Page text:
The Dutch Caribbean are six islands in the Caribbean that are part of the Kingdom of the Netherlands.
The three ABC Islands, Aruba, Bonaire and Curacao sit just north of Venezuela, while the Leeward Islands Sint Maarten, Saba and Sint Eustacius are located a whopping 900 km more to the northeast.
The only common denominator for the islands is their centuries long history under Dutch sovereignty.
People in the Leeward islands speak English, while in the ABC Islands Papiamento is spoken. Dutch is the official and legal language for all the islands.
Dutch colonial rule formally ended in 1954 when Queen Juliana signed the Charter for the Kingdom of the Netherlands.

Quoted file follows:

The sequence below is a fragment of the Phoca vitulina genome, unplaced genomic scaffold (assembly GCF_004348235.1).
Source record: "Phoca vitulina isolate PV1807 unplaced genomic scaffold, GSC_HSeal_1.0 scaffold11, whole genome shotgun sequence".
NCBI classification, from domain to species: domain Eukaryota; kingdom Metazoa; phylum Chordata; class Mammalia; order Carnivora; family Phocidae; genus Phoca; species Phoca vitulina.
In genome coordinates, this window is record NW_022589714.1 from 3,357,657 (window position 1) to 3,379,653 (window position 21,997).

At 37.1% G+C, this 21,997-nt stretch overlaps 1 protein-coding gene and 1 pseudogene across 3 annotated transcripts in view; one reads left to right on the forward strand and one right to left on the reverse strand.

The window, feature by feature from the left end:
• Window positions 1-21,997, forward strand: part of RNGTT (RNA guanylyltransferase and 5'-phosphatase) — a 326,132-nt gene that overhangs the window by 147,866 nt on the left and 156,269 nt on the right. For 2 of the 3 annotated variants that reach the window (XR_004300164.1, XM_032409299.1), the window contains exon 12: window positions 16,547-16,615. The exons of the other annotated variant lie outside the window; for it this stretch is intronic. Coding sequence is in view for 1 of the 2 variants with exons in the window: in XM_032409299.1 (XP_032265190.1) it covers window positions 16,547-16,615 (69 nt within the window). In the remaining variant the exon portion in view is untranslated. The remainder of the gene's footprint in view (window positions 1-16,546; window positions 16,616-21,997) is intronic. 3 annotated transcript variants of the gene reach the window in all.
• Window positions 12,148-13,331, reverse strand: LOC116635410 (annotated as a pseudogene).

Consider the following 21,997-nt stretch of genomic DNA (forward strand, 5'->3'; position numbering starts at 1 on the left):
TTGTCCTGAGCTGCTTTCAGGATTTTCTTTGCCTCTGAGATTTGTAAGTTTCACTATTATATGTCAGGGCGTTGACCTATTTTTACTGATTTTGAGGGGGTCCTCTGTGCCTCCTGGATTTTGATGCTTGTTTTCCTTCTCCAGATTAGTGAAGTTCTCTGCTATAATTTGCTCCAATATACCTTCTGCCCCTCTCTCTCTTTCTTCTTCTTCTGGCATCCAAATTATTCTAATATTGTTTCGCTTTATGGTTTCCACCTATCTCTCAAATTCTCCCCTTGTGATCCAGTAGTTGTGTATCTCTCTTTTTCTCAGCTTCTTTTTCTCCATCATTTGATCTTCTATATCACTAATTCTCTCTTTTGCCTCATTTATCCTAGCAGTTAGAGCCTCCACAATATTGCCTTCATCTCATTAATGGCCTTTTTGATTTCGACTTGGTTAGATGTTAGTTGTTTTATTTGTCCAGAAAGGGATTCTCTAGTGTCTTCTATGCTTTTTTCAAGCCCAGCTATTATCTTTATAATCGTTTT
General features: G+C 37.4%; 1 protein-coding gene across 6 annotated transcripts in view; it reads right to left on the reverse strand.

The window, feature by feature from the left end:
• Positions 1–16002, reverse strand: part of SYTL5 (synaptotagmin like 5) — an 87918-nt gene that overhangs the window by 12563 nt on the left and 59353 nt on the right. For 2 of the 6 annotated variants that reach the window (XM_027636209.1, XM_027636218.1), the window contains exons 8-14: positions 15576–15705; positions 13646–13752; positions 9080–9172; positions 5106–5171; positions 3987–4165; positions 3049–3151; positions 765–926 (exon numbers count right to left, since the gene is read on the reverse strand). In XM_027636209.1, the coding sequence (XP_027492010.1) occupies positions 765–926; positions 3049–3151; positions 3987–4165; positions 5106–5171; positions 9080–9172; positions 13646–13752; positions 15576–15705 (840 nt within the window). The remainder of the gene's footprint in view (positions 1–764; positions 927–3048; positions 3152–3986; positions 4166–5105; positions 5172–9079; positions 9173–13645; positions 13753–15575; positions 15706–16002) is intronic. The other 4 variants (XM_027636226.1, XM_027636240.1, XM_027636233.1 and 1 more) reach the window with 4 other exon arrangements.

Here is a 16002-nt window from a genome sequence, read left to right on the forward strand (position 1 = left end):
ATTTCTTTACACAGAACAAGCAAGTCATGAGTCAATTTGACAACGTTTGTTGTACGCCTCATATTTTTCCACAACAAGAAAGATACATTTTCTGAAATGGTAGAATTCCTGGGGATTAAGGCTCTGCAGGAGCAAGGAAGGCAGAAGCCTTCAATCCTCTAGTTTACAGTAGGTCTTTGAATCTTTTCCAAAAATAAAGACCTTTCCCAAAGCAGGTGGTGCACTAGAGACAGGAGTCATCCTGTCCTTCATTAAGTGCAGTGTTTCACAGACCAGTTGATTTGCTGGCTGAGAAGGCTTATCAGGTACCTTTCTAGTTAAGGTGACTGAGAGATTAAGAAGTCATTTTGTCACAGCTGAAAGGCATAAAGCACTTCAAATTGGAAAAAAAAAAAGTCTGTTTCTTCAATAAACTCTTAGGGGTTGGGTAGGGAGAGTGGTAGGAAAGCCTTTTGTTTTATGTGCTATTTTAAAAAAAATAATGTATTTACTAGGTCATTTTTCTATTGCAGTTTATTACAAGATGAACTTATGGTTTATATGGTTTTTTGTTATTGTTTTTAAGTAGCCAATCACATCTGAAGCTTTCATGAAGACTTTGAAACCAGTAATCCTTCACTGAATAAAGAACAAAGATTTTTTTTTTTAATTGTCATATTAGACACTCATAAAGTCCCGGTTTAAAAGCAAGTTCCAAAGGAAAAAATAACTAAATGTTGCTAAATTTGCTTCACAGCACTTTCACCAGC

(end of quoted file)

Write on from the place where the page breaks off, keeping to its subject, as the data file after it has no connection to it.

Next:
The Caribbean islands became a constituent country in the Kingdom under the name Netherlands Antilles.
Another constituent country was Suriname, which gained independence in 1975.
Aruba split from  the Netherlands Antilles in 1986 and went on as an autonomous country within the Kingdom.
Finally, after years of tenuous discussions and several referenda, on October 2010, Aruba, St Maarten and Curacao became constituent countries while Bonaire, Saba and St Eustatius went on as special Dutch municipalities. All citizens have the Dutch nationality.
When we  lived in Curacao we took the opportunity to explore the Dutch Caribbean and found each island to be unique in terms of geology, landscape and local culture. 
website196002.gif website196001.gif
ABC Isles
Leeward Isles